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Friday, February 21

Brookdale Newsroom

Amateurs, Experts Attend 2015 Aspiring Writers Conference

Dozens of budding wordsmiths from across the central Jersey region packed into the Student Life Center June 25 for the second annual Aspiring Writers Conference, hosted by the Brookdale Lifelong Learning division.

Attendees were able to choose from four available workshops offered by acclaimed novelist Laury Egan and Brookdale faculty members Debbie Mura, Marc David Bonagura and Nancy Bryan.

From fiction to journalism to the source of a writer’s creativity, the conference had something to offer artists of all ages, tastes and experience levels.

Writers of all ages packed in the Student Life Center for the 2015 Aspiring Writer's Conference on July 25.

Writers of all ages packed in the Student Life Center for the 2015 Aspiring Writer’s Conference on July 25.

“I’m interested in gaining some insight into that creative drive, understanding what it is that makes a person want to write,” said Hamilton resident Ken Miller, a long-time attendee of Brookdale’s Lifelong Learning programs.

“When you retire, you want to stay engaged. You want to keep your confidence up. I think programs like this are a great way for my wife and I to do that together.”

The afternoon session began with an address by Lifelong Learning Director Linda Martin, who presented the conference’s keynote speaker, bestselling author Helene Stapinski.

Stapinski concluded the conference with an engaging keynote address about her writing process, her experience with literary agents and publishers, and her roots in the Garden State.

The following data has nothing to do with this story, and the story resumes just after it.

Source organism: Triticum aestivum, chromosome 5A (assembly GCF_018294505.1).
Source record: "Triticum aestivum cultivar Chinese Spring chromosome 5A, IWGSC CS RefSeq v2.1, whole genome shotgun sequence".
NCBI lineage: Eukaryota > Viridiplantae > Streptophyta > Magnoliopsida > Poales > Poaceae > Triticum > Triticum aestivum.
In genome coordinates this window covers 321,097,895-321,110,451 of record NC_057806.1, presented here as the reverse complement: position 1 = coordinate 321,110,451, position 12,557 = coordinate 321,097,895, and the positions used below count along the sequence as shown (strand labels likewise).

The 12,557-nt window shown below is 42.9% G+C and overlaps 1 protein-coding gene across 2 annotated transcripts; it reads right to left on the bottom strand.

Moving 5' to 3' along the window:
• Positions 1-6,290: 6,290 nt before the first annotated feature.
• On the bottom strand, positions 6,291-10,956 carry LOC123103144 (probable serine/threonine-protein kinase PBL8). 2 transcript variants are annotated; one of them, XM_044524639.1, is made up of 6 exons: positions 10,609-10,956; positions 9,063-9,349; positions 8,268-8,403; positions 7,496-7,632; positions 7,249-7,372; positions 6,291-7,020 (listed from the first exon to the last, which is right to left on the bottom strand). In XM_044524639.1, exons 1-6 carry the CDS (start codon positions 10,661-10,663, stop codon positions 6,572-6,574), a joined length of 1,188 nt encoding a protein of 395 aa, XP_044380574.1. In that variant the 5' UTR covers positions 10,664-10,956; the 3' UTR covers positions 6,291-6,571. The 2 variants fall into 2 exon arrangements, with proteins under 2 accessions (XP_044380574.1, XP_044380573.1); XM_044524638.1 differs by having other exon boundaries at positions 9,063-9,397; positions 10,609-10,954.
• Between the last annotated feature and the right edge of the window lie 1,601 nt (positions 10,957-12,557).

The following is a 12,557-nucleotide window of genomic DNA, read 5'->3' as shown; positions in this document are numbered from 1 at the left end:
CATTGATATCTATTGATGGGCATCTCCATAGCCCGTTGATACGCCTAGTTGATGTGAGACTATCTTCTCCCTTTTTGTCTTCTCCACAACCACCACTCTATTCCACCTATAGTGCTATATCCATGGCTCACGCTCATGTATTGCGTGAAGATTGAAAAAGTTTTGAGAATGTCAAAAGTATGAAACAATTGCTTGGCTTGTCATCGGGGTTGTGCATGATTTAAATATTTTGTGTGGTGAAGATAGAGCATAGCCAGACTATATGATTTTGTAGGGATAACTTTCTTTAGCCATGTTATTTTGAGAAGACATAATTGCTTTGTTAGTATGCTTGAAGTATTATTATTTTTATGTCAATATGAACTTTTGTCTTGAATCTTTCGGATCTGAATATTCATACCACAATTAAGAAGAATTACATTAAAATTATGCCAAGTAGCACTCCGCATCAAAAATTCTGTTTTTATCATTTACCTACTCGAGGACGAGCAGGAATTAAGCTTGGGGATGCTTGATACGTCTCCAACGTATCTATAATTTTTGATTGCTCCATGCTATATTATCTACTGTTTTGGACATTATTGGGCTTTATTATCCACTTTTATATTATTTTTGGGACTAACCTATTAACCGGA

Growing up in Jersey City, Stapinski said she endured a difficult childhood complicated by dysfunctional, mob-connected family members. After escaping into journalism – and the wilds of Alaska for a few years – she returned to civilization to attend Columbia University’s MFA program.

There, she said, she learned the creative value of her traumatic childhood.

“Everyone has stories like that,” she said. “It was just a matter of perspective. It was a matter of getting out of there and looking at it and saying, wait a minute, this is good material. This is gold.”

Those stories would ultimately become the national bestselling memoir “Five-Finger Discount: A Crooked Family History.” She has since published a second memoir and currently writes for the New York Times and teaches writing at Fordham University. She is at work on her third book.

After lending some advice and answering questions about her writing, researching, editing and publishing experiences, Stapinkski also gave some more general pointers to the aspiring artists in the audience.

“Don’t be shy. Don’t tiptoe around people,” she said. “Be bold. Let them know what you’ve got. Show them your talent.”

For more information about upcoming Lifelong Learning programs at Brookdale, call 732-224-2315 or visit their website.

Check out more photos of the conference here.